Saturday, October 26, 2019

State officials vs local pols on bail and policing, reinvigorating community service, why that weird brass-knuckles bill was really a thing, and other stories

Let's clear a few browser tabs with a roundup of stories that merit Grits readers' attention:

Texas AG insults federal judge's intelligence
Somewhat predictably, I suppose, Texas Attorney General Ken Paxton weighed in against Harris County's proposed bail settlement, siding against the commissioners court and local judges who agreed to the compromise. Paxton's brief rehashes Houston Chief Art Acevedo's red herring arguments about the Brandon Bell case, engaging in the Willie-Horton-type tactics Judge Rosenthal already rejected from the bail bondsmen and the DA's office. And his brief states flat-out untrue things as facts, like claiming that people engaged in "Riot[ing]" or "Assault causing bodily injury" would automatically get out of jail on personal bonds. That's written for the sake of the media and the public: Judge Rosenthal already knows it's false.

Gov. Abbott's penchant for deploying troopers to patrol cities
Gov. Greg Abbott notoriously has threatened to send state troopers to Austin to roust homeless folks, or something. And earlier this year, at the Governor's command, DPS troopers patrolled the streets of Dallas, ostensibly to combat violent crime. They left in less than three months after complaints emerged from the city council. Grits had forgotten, however, that Abbott had done the same thing in Houston and San Antonio back in 2017. From the 2018 state Gang Threat Assessment:
In 2017, Governor Greg Abbott directed the Texas Department of Public Safety (DPS) to assist local law enforcement agencies experiencing increases in violent crime in their jurisdictions. Operation North Star in Harris County began in April 2017 and the San Antonio Violent Crime Task Force (Operation Alamo) in San Antonio and Bexar County began in January 2017, with DPS joining the operation in May 2017. Both operations integrate intelligence, patrol and investigations to prevent crime in these high threat areas, including gang-related crimes and violence. 
With so many troopers either deployed at the border or patrolling cities which already have their own police departments, one wonders who's out looking for drunks on the highways? That used to be DPS's job.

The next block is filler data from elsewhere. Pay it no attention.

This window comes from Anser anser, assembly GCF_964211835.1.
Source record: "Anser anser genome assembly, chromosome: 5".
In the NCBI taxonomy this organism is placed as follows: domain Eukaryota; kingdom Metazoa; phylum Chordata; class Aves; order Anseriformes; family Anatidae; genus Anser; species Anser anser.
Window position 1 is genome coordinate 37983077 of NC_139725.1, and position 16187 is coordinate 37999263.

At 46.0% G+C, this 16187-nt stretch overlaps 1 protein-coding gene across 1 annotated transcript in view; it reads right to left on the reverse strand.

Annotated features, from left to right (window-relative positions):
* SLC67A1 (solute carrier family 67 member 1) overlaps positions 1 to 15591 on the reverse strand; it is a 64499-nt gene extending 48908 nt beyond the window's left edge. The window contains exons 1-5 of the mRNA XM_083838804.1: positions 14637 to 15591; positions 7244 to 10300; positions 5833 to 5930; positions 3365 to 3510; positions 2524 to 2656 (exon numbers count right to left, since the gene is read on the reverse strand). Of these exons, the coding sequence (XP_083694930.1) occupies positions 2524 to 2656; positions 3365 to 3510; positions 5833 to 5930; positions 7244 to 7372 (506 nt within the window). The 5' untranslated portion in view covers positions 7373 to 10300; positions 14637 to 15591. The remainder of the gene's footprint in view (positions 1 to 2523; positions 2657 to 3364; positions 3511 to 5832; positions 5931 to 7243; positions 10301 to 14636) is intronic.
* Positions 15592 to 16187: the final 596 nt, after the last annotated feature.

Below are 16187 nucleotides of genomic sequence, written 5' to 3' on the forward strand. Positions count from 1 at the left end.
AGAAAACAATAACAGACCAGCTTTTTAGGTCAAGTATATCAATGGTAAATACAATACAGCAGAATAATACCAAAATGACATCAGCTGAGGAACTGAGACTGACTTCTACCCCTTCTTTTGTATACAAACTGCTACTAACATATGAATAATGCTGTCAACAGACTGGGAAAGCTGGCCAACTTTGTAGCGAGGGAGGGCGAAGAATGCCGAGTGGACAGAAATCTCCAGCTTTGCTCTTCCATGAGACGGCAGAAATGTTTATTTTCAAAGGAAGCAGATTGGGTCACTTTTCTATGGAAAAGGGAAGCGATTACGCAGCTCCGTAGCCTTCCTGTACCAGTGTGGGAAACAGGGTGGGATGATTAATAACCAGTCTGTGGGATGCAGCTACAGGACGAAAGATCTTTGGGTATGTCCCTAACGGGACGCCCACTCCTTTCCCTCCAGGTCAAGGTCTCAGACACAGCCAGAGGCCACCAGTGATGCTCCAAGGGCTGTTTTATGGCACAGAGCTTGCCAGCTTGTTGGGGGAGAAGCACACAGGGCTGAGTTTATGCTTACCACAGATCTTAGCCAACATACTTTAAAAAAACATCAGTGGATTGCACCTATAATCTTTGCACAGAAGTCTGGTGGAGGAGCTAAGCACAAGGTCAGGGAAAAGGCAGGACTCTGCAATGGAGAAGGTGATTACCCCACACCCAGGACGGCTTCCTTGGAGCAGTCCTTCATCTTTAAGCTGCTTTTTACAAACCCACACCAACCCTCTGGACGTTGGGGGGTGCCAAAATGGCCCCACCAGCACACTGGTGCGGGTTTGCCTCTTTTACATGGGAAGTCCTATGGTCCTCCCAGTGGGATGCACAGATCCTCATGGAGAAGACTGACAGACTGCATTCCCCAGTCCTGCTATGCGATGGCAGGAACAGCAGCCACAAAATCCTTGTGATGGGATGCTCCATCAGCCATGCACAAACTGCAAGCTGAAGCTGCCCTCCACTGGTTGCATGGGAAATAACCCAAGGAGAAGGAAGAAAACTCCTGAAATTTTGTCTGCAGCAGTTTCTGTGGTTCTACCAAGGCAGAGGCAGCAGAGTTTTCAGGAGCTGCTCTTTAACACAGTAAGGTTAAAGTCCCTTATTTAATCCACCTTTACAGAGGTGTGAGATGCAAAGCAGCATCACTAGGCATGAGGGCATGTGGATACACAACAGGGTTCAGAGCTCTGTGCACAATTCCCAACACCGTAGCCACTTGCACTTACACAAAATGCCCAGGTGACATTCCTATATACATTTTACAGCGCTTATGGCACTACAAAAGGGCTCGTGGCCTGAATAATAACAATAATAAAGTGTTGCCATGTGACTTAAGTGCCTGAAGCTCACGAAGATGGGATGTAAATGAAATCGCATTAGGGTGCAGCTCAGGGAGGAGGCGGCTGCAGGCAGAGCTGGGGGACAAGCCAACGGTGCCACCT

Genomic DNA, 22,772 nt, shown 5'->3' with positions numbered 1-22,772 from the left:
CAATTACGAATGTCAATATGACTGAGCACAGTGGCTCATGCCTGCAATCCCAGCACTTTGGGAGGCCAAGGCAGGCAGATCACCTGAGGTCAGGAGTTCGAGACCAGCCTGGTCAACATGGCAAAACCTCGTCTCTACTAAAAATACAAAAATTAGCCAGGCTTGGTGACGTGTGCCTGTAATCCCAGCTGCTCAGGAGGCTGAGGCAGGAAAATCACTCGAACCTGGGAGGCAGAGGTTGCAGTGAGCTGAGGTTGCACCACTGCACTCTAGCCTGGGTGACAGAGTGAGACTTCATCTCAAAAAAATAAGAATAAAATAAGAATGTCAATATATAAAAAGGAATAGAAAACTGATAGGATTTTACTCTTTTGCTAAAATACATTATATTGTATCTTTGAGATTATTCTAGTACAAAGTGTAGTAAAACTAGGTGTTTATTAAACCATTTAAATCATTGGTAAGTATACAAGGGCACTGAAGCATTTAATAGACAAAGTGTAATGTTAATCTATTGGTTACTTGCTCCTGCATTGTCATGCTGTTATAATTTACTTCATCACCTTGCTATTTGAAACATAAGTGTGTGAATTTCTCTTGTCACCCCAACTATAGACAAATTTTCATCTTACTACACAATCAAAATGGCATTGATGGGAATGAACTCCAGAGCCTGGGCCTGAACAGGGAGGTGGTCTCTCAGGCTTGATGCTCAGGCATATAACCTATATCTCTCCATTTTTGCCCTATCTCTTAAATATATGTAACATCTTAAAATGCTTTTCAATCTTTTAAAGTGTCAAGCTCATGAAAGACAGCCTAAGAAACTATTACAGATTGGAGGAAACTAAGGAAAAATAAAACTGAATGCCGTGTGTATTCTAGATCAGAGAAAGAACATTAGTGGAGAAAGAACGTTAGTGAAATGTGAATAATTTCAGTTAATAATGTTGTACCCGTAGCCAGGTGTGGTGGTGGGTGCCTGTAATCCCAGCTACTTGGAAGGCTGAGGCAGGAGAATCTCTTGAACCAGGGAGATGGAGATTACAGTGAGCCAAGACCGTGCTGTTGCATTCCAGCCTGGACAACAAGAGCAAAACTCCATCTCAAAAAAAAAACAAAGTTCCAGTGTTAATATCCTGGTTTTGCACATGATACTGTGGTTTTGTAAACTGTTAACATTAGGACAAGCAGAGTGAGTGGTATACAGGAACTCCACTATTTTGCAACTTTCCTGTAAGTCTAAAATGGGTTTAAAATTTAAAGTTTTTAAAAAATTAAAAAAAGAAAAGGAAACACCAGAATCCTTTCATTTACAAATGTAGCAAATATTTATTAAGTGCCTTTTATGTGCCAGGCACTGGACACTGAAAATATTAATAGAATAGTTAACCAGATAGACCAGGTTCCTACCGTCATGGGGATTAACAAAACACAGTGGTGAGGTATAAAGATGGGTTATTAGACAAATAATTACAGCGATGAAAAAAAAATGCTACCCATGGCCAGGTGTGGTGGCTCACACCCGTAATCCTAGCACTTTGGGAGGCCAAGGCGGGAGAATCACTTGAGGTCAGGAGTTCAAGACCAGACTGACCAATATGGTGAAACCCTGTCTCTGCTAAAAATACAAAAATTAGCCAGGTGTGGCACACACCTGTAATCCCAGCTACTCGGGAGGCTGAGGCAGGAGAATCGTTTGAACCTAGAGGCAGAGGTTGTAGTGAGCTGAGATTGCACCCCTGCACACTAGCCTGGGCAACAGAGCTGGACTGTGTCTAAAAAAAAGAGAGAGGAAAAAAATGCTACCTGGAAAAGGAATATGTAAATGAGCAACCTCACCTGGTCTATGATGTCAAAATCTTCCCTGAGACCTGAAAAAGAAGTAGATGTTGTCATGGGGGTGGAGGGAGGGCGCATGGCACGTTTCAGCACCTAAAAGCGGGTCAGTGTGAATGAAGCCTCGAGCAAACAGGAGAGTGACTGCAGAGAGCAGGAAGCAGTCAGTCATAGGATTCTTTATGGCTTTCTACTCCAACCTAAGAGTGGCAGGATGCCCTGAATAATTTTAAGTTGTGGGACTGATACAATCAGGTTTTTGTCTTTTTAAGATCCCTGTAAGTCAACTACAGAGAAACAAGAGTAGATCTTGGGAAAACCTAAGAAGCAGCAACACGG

Change to brass knuckles law prevents hundreds of convictions per year
Texas decriminalized brass knuckles in 2019. According to this chart, there were 509 convictions in Texas for possessing them in 2018, the year before the law changed. That's a lot more than I would have suspected!

Community service options suffer from spotty implementation
The Center for Court Innovation has identified a notable gap in best practices for use of community service to satisfy low-level citation offenses. They suggest courts should diversify community service offerings, including allowing defendants to suggest options, and expand its use beyond just young people and first-time offenders, as is common in some jurisdictions.

On the politics of data, and its absence
When available data isn't quite on point to inform policy decisions, it's always worth asking not just what additional data might be probative, but also why it's not now being gathered.

1 comment:

Steven Michael Seys said...

If the Texas government does not preserve good data on any specific topic that the legislature needs to research good laws, they should offer to pay the big tech firms for the data they need. No one can doubt that Facebook, Google, etc. has very complete data on all of us and the algorithms to sort it to extract the useful parts.